RJ Baylet Reviews: Silent Night Deadly Night

silent_night_deadly_night
Charles Sellier’s 1984 Silent Night, Deadly Night is akin to drinking moonshine. It’s nowhere near as nuanced, textured or sophisticated as a pint of Thornbridge Jaipur IPA (the finest beer ever made outside Belgium). Its rough around the edges, the ingredients are unsubtle and poorly blended if at all. The texture’s abrasive, the aroma is unpalatable. Thusly the effects are highly enjoyable. To continue the analogy, it makes your eyes water and your nose run before it even hits your palate and when it lands it tries to strangle you from the inside while punching your
brain in at its base.

It is not an experience that you will forget in short time.

Silent Night, Deadly Night is oddly fascinating and endlessly rewatchable. Its a brutish film almost willfully ignorant and scornful of storytelling conventions, and yet in doing so it bizarrely turns itself into the slasher version of a Homeric epic. Much like the Illiad or Odyssea, our protagonist, the only person of any character in the story, is an unlikable, aggressive, self­ignorant psychopath. As such he, Billy (Robert Brian Wilson) the psycho Santa, is enthralling. He allows us truly into surreal world the likes of which so many ‘art’ films strive so desperately for and yet can never achieve simply by trying so.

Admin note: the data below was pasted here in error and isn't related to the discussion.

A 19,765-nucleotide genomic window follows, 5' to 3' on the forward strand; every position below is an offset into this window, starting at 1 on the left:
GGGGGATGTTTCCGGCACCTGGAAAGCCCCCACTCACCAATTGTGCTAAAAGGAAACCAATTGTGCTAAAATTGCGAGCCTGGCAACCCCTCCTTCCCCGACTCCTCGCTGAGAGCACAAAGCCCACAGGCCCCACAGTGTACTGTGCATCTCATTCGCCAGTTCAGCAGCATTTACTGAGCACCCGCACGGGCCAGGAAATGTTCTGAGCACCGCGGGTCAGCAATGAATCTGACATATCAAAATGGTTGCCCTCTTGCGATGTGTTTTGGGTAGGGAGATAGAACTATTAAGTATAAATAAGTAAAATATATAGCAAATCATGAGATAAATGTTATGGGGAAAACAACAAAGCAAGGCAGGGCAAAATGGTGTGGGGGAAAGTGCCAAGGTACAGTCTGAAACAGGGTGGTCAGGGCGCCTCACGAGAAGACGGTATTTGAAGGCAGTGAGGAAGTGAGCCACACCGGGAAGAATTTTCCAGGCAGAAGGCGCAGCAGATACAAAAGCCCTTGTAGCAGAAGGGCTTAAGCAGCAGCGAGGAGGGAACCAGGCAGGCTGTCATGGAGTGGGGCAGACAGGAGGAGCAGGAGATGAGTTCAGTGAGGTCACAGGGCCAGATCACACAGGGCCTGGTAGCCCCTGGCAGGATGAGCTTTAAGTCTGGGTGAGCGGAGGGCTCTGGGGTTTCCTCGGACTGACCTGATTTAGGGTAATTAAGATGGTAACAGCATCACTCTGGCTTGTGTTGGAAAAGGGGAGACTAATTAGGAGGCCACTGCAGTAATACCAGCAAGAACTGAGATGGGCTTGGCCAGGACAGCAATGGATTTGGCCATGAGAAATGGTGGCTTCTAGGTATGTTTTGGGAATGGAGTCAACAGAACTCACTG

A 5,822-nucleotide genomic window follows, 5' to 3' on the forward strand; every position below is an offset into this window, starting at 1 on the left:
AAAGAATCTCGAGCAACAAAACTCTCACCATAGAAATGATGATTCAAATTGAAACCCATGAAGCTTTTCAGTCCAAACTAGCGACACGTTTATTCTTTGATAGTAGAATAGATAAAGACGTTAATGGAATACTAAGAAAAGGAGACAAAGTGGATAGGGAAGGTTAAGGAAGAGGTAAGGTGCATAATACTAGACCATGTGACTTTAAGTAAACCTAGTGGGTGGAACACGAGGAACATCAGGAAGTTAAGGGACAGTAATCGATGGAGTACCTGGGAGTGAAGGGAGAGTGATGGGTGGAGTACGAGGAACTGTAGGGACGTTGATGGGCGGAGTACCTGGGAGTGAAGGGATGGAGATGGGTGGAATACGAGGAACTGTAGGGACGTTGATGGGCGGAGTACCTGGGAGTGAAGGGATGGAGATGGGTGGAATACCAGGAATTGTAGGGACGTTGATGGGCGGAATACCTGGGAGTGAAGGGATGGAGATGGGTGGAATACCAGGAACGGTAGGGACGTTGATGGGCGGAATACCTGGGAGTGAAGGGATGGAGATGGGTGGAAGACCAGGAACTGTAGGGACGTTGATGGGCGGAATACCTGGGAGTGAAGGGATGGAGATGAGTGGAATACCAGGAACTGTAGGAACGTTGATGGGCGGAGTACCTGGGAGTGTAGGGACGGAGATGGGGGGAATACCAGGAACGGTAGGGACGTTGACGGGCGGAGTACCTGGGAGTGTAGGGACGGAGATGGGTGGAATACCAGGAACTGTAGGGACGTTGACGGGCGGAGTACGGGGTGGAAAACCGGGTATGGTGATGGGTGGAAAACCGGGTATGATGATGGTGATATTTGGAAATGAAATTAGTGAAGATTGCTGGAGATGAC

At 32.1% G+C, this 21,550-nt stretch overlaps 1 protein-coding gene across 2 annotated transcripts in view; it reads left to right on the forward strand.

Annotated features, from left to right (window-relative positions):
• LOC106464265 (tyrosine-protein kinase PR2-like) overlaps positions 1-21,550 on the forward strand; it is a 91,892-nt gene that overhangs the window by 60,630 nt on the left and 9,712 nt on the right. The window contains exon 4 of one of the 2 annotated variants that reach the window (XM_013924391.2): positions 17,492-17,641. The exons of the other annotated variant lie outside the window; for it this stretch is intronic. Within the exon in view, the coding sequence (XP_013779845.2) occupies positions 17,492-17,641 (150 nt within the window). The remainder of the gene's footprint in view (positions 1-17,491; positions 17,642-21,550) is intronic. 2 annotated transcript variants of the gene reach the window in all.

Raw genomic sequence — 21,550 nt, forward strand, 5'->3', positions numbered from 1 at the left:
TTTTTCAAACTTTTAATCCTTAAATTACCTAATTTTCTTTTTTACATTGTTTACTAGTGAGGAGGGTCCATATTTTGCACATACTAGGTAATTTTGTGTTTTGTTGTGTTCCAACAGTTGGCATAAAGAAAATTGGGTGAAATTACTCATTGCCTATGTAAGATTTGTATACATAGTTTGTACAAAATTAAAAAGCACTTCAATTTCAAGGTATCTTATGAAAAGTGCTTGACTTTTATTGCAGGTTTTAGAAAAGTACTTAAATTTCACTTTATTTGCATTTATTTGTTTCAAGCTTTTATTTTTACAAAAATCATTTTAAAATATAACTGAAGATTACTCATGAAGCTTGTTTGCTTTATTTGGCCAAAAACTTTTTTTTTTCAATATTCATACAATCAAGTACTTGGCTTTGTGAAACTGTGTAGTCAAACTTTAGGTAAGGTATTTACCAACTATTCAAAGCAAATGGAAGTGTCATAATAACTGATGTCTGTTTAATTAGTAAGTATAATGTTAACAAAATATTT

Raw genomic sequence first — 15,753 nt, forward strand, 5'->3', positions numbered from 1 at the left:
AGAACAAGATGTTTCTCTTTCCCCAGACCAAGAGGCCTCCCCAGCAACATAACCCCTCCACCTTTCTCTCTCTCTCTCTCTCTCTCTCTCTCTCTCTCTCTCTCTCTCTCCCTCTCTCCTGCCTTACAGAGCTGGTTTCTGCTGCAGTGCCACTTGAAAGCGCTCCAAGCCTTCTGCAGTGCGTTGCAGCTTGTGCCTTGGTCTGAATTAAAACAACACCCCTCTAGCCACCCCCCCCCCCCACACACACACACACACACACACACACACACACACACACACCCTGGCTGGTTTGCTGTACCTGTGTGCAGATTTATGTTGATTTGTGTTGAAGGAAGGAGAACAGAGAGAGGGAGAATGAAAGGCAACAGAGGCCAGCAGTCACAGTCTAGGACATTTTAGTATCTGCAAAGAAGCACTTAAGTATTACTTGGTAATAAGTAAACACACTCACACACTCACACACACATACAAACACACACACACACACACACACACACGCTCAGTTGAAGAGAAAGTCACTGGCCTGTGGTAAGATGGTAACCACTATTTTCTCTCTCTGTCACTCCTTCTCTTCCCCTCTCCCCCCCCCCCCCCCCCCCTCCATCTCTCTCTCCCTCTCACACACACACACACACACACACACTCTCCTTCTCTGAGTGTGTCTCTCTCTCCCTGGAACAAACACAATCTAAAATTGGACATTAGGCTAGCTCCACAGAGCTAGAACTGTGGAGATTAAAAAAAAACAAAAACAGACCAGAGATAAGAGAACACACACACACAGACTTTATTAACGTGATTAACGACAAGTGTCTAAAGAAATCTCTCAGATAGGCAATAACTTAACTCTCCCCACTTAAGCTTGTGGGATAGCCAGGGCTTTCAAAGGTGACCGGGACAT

Adding to this is the fact nearly all victims are introduced just to become fodder for Billy. Again, its so bizarrely detached that its captivating. It is the slasher movie purely distilled, so that its the genre’s key elements that are to be consumed and mixed internally, instead of processed by the film makers and blended into easily digestible baby food.

Silent Night, Deadly Night is not everyone’s cup of tea. Its not even a particularly well made movie. But for horror fans and film theorists, it is a dream.
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